Before the Napoleonic Wars Britain had completely dominated the world wool trade. However, after the peace, English wool growers were forced to face intense competition from Spain and Germany who had greatly improved the quality of their wool while England was preoccupied with the war with France.
With the availability of superior wool, the market for english wool fell from 2/6d in 1815 to 1/6d in 1820, and less than 9d a pound by the end of that year. For the following three years it was unsaleable.
This quickly plunged the wool growing areas of Lincolnshire, Surrey, Sussex and Norfolk into deep depression, leaving a large percentage of the population unemployed.
However, at the same time, the far distant penal colony of New South Wales originally established to relieve the overcrowding in Britain’s prisons now looked an attractive proposition to rid her of its unemployed.
In 1807, John MacArthur had shipped one solitary bale of Australian wool for which he was facetiously bid 10/4d a pound. By 1840 Australia produced 41,025 bales to Germany’s 63,278; and in 1850 Australia produced 137,177 bales to Germany’s 30,491. The rout was complete and Australia had won its first battle on the international market.
Unparalleled success however brought a danger to the fledgling colony, for despite the collapse of the wool industry in Britain there were still vast amounts of capital looking for a place to invest - and Australia became the country of choice. Indeed, Australia became so prosperous during the period 1839-45 as a result of the influx of British capital that Judge Therry was given to describe them as "marked by prudence in no quarter, unbounded credit, and extravagant speculation everywhere".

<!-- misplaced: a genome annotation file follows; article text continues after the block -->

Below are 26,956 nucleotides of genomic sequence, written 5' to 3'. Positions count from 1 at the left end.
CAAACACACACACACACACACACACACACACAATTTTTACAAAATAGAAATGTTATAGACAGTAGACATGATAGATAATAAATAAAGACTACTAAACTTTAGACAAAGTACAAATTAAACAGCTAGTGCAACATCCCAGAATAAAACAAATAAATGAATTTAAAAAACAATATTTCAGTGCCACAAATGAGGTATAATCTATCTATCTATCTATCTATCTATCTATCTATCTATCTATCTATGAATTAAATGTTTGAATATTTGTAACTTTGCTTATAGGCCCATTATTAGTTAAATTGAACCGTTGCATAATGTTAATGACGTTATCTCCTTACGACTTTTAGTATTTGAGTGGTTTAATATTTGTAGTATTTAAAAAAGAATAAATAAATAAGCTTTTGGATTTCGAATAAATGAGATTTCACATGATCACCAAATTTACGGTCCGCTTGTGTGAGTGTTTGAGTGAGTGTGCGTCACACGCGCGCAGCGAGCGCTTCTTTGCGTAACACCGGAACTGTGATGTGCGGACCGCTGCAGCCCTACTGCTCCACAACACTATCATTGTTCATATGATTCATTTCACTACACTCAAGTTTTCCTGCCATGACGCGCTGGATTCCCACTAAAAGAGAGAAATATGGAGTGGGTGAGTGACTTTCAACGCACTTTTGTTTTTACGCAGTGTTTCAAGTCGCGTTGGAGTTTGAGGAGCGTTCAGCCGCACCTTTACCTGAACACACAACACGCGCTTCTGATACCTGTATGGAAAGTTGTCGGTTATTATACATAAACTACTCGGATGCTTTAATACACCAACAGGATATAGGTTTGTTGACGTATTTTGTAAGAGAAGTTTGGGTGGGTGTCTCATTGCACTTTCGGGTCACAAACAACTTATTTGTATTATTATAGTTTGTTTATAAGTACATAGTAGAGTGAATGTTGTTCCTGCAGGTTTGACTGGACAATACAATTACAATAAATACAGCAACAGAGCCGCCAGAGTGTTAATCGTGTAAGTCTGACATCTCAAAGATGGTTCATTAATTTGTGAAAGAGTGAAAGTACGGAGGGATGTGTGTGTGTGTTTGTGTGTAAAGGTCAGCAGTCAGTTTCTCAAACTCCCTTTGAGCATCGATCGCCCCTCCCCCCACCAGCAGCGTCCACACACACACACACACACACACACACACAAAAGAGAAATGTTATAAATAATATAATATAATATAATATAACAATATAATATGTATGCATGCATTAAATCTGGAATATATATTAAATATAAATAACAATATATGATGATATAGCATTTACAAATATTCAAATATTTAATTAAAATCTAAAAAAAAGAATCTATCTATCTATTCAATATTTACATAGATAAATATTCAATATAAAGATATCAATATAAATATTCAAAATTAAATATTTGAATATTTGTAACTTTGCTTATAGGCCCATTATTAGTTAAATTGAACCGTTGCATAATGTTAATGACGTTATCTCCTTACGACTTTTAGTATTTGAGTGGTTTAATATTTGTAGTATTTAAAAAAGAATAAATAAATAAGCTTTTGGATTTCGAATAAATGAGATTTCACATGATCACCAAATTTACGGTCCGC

Everyone had too much money, sheep at £3 per head, and horses up to 100 guineas a piece, and bullock drivers who drank French champagne.
Things went so far, however, and then stopped. The price of wool fell and in the period from February to December of 1843 the whole social fabric of the Colony broke down. Practically everyone of note failed and a squatter owning 100,000 sheep worth £30,000 a few years before could not now obtain credit for anything.
The squatters were coming in broken men, the merchants had already fallen, and labourers in both the towns and the bush were starving and on State relief. Then on top of this, the banks collapsed.
Thus it was that the Bardens and thousands of others came into the country already broken in England and migrating to a new country in the grip of a great depression.
Acknowledgements | Origins
of the Barden Surname | The Earliest Bardens | The
Reasons for Migration
The First (Barden) Arrivals | The Bounty Migrants | Down to the Beautiful Valley
Publicans, Butchers, Produce Merchants and Landholders | A Family Business | The Barden Hotels
Items from Newspapers | Australian Men of Mark | Sidney Barden | Joseph Thomas Barden
Cooks River - A History
©2007 Peter Noone